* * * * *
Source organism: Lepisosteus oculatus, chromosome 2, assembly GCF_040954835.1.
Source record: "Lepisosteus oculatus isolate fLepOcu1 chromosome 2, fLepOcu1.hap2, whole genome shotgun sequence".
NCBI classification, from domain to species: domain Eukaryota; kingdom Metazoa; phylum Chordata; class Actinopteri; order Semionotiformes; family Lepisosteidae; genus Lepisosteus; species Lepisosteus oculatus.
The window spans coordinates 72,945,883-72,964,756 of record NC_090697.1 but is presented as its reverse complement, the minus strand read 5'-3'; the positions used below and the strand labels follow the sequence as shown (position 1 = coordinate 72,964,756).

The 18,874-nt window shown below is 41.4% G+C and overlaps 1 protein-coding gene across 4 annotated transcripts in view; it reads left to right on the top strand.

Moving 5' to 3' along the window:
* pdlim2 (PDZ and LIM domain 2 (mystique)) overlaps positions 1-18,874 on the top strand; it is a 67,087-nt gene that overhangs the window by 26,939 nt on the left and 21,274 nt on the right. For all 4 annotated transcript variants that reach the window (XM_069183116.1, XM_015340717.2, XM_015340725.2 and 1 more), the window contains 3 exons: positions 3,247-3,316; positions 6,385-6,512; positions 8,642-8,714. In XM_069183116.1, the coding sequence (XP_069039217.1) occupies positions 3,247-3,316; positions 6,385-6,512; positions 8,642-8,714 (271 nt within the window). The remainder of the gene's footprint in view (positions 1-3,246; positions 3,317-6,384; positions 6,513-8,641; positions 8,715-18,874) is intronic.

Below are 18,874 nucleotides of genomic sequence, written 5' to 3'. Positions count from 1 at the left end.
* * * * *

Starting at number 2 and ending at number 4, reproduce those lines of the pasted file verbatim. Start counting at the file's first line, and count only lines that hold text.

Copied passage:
Source record: "Lepisosteus oculatus isolate fLepOcu1 chromosome 2, fLepOcu1.hap2, whole genome shotgun sequence".
NCBI classification, from domain to species: domain Eukaryota; kingdom Metazoa; phylum Chordata; class Actinopteri; order Semionotiformes; family Lepisosteidae; genus Lepisosteus; species Lepisosteus oculatus.
The window spans coordinates 72,945,883-72,964,756 of record NC_090697.1 but is presented as its reverse complement, the minus strand read 5'-3'; the positions used below and the strand labels follow the sequence as shown (position 1 = coordinate 72,964,756).